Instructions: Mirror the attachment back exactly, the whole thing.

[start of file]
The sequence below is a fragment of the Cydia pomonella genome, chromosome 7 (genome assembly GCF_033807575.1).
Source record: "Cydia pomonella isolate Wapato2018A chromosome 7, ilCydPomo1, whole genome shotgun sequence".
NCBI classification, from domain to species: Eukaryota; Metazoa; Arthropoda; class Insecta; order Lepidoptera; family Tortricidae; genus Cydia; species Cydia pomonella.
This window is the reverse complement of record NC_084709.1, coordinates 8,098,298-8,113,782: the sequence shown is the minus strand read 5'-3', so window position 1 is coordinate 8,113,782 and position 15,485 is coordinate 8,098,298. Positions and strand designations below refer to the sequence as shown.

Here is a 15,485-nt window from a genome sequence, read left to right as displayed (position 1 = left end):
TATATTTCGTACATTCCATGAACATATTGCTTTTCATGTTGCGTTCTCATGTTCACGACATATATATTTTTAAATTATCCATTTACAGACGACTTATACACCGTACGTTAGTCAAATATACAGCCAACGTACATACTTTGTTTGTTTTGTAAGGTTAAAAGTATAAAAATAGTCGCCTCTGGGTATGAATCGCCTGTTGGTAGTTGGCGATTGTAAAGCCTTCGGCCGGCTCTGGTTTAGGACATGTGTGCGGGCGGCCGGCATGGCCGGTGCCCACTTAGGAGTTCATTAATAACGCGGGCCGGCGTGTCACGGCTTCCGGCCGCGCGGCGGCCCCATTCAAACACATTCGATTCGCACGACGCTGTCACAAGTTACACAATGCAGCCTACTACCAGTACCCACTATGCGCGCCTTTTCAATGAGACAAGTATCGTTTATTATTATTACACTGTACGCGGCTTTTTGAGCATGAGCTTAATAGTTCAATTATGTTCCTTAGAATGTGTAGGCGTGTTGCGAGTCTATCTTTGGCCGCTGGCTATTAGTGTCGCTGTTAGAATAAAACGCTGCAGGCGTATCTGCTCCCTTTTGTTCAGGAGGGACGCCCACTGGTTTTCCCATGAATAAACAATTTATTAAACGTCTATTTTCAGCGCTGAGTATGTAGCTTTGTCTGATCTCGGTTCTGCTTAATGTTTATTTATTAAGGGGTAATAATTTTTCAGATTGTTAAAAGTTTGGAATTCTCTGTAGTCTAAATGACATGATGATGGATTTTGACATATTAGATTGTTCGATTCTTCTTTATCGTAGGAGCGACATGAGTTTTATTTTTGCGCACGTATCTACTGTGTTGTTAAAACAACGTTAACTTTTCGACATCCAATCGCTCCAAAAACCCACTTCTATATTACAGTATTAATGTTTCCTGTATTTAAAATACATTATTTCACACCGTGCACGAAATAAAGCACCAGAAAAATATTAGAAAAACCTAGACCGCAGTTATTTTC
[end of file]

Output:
The sequence below is a fragment of the Cydia pomonella genome, chromosome 7 (genome assembly GCF_033807575.1).
Source record: "Cydia pomonella isolate Wapato2018A chromosome 7, ilCydPomo1, whole genome shotgun sequence".
NCBI classification, from domain to species: Eukaryota; Metazoa; Arthropoda; class Insecta; order Lepidoptera; family Tortricidae; genus Cydia; species Cydia pomonella.
This window is the reverse complement of record NC_084709.1, coordinates 8,098,298-8,113,782: the sequence shown is the minus strand read 5'-3', so window position 1 is coordinate 8,113,782 and position 15,485 is coordinate 8,098,298. Positions and strand designations below refer to the sequence as shown.

Here is a 15,485-nt window from a genome sequence, read left to right as displayed (position 1 = left end):
TATATTTCGTACATTCCATGAACATATTGCTTTTCATGTTGCGTTCTCATGTTCACGACATATATATTTTTAAATTATCCATTTACAGACGACTTATACACCGTACGTTAGTCAAATATACAGCCAACGTACATACTTTGTTTGTTTTGTAAGGTTAAAAGTATAAAAATAGTCGCCTCTGGGTATGAATCGCCTGTTGGTAGTTGGCGATTGTAAAGCCTTCGGCCGGCTCTGGTTTAGGACATGTGTGCGGGCGGCCGGCATGGCCGGTGCCCACTTAGGAGTTCATTAATAACGCGGGCCGGCGTGTCACGGCTTCCGGCCGCGCGGCGGCCCCATTCAAACACATTCGATTCGCACGACGCTGTCACAAGTTACACAATGCAGCCTACTACCAGTACCCACTATGCGCGCCTTTTCAATGAGACAAGTATCGTTTATTATTATTACACTGTACGCGGCTTTTTGAGCATGAGCTTAATAGTTCAATTATGTTCCTTAGAATGTGTAGGCGTGTTGCGAGTCTATCTTTGGCCGCTGGCTATTAGTGTCGCTGTTAGAATAAAACGCTGCAGGCGTATCTGCTCCCTTTTGTTCAGGAGGGACGCCCACTGGTTTTCCCATGAATAAACAATTTATTAAACGTCTATTTTCAGCGCTGAGTATGTAGCTTTGTCTGATCTCGGTTCTGCTTAATGTTTATTTATTAAGGGGTAATAATTTTTCAGATTGTTAAAAGTTTGGAATTCTCTGTAGTCTAAATGACATGATGATGGATTTTGACATATTAGATTGTTCGATTCTTCTTTATCGTAGGAGCGACATGAGTTTTATTTTTGCGCACGTATCTACTGTGTTGTTAAAACAACGTTAACTTTTCGACATCCAATCGCTCCAAAAACCCACTTCTATATTACAGTATTAATGTTTCCTGTATTTAAAATACATTATTTCACACCGTGCACGAAATAAAGCACCAGAAAAATATTAGAAAAACCTAGACCGCAGTTATTTTC